Avoid mixing supplements, cancer treatment
Herbs can interfere with chemotherapy, doctors caution
By Karen Collins, R.D.
Special to MSNBC.com
Updated: 9:40 a.m. ET March 11, 2005
Surveys show that many cancer patients turn to herbal supplements hoping to decrease the side effects of treatment or boost the body's ability to defeat cancer. For many years, there was no sound research on which to evaluate the effectiveness and safety of these supplements - patients just took their chances.
Although there are still a lot of questions about herbal supplements, experts now say there is some basis for evaluating them. If you are a cancer patient considering one or more of these products, it is critical that you tell your doctor.
Herbs have the reputation of being natural and gentle, but they contain compounds that can profoundly affect the body. Research continues on how to harness their bioactivity to make more effective or more tolerable cancer treatments. The strength that herbals may have for positive effects could significantly interfere with treatments if the wrong products are used at the wrong times.
There is another misconception about herbal products, and all supplements for that matter, which everyone should be aware of. Consumers may not always attain the same benefits observed in research studies, because supplements may differ from what was used in research.
Independent tests on a variety of herbal products have shown that some are missing significant levels of important compounds, or are contaminated with unlisted ingredients. One safeguard against this problem is to check the label for a mark by the United States Pharmacopeia (USP) that says “dietary supplement verified” in a circle. For a partial list of supplements verified by USP for quality you can visit www.uspverified.org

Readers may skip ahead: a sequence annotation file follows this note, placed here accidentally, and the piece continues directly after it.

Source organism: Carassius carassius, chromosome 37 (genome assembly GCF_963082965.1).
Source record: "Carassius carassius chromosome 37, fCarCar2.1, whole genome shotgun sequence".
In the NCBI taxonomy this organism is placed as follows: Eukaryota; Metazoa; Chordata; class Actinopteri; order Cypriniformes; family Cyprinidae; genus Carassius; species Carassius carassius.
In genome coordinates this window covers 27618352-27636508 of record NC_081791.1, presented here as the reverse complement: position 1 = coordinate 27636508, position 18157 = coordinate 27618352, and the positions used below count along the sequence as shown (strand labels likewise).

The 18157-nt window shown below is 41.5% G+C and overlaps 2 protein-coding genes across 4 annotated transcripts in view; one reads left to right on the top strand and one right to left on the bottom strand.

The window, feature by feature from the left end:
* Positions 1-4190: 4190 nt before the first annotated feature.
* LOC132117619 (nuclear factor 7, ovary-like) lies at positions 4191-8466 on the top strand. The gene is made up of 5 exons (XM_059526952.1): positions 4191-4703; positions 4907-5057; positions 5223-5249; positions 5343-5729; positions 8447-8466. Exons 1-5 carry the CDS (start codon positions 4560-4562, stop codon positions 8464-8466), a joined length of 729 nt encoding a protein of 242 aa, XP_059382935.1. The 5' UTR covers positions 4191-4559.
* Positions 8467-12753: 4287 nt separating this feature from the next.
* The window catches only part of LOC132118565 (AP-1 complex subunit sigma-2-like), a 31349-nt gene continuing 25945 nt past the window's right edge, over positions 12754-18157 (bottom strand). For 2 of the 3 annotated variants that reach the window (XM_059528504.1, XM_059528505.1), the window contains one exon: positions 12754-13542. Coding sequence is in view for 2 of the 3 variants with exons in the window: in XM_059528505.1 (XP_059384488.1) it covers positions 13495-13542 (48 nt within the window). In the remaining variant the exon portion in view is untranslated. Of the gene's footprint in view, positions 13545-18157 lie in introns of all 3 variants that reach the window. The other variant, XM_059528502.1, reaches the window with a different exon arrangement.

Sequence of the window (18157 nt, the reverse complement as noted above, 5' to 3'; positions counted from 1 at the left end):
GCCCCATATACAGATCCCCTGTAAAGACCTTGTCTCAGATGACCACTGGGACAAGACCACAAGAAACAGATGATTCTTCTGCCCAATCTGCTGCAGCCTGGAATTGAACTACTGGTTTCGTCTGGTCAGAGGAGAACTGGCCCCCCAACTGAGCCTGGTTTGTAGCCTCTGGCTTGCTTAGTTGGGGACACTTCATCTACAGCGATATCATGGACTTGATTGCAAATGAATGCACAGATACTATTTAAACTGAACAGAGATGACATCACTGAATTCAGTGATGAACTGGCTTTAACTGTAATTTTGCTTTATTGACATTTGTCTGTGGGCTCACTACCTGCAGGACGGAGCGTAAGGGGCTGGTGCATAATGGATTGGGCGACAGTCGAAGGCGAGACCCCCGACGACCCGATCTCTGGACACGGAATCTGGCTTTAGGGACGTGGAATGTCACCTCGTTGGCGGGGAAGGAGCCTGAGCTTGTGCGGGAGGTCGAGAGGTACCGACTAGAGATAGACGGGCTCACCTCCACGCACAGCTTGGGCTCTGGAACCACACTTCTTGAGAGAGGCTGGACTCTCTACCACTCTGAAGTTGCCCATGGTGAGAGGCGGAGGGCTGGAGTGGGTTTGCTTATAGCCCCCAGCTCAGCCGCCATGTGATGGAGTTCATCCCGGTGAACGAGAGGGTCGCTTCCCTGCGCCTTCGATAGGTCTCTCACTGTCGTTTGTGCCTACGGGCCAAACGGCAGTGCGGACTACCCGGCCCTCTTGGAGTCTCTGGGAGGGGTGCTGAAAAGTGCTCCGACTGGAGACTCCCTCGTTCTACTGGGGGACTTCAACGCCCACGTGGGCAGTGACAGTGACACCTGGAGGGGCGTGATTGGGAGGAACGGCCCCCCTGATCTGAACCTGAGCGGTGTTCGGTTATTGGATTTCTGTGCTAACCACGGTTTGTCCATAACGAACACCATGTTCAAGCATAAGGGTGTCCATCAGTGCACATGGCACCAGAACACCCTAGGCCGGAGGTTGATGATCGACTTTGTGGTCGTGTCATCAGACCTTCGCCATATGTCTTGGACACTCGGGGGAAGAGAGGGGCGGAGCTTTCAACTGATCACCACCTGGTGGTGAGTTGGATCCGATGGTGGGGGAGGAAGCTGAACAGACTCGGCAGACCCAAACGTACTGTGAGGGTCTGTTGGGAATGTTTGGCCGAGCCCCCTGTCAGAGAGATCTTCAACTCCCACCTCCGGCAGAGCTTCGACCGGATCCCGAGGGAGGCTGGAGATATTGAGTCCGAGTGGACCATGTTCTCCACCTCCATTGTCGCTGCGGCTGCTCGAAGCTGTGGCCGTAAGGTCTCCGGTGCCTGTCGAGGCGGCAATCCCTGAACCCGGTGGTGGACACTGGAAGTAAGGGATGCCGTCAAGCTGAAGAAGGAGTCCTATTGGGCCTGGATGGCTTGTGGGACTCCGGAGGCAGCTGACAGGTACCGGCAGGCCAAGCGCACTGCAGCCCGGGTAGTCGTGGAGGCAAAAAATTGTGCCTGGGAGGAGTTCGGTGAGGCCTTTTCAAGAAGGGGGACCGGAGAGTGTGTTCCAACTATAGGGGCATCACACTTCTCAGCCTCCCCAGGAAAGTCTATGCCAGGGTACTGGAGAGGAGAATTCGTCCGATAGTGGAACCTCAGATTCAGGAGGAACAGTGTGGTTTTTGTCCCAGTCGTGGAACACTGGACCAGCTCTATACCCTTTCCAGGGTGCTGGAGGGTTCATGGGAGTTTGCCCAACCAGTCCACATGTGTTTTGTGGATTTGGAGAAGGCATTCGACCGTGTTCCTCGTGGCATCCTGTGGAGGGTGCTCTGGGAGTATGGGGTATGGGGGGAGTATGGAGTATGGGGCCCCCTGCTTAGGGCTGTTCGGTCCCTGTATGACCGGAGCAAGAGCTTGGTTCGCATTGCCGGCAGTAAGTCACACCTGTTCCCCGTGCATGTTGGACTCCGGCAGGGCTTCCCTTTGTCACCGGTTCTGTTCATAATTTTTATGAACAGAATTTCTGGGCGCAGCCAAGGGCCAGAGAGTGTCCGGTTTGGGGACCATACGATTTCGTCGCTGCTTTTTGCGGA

. Another organization that independently tests the quality of supplements is ConsumerLab.com.Its website is www.consumerlab.com
Several reports highlight the problems that a use of herbs can cause during cancer treatment. For instance, depression and anxiety are common after a diagnosis of cancer. But when people take St. John's Wort as a remedy, this product can interfere with the actions of certain chemotherapy drugs, decreasing their effectiveness. Furthermore, this herb stays in the body for several weeks.
Another common reason for using herbs is to deal with side effects of treatment. Ginger is widely used for nausea. But both ginger and garlic, when used in large amounts as supplements rather than the small amounts used in flavoring food, can slow blood-clotting times. Especially for someone using one of the chemotherapy drugs that also slows blood clotting, serious bleeding problems can arise.
A third reason people use herbs or supplements is to boost their immune systems. Echinacea is widely used for this purpose. But studies suggest that after eight weeks, echinacea may actually suppress the immune system and damage the liver. Another herbal remedy, essiac tea, combines several herbs and is said to strengthen the immune system and relieve pain. So far no human clinical trials have been completed to support these claims. Past animal studies did not verify them either.
A fourth use of herbs or vitamins as antioxidants may seem innocent, but it is potentially damaging. Chemotherapy and radiation therapy work by creating free radicals that destroy cancer cells. Researchers warn that taking high levels of antioxidant supplements during these therapies could actually counteract their effectiveness.
Products without proven benefits may be safe for patients who want to try them. But you should always consult with your doctor in case there are particular risks for you.
Nutrition Notes is provided by the American Institute for Cancer Research in Washington, D.C.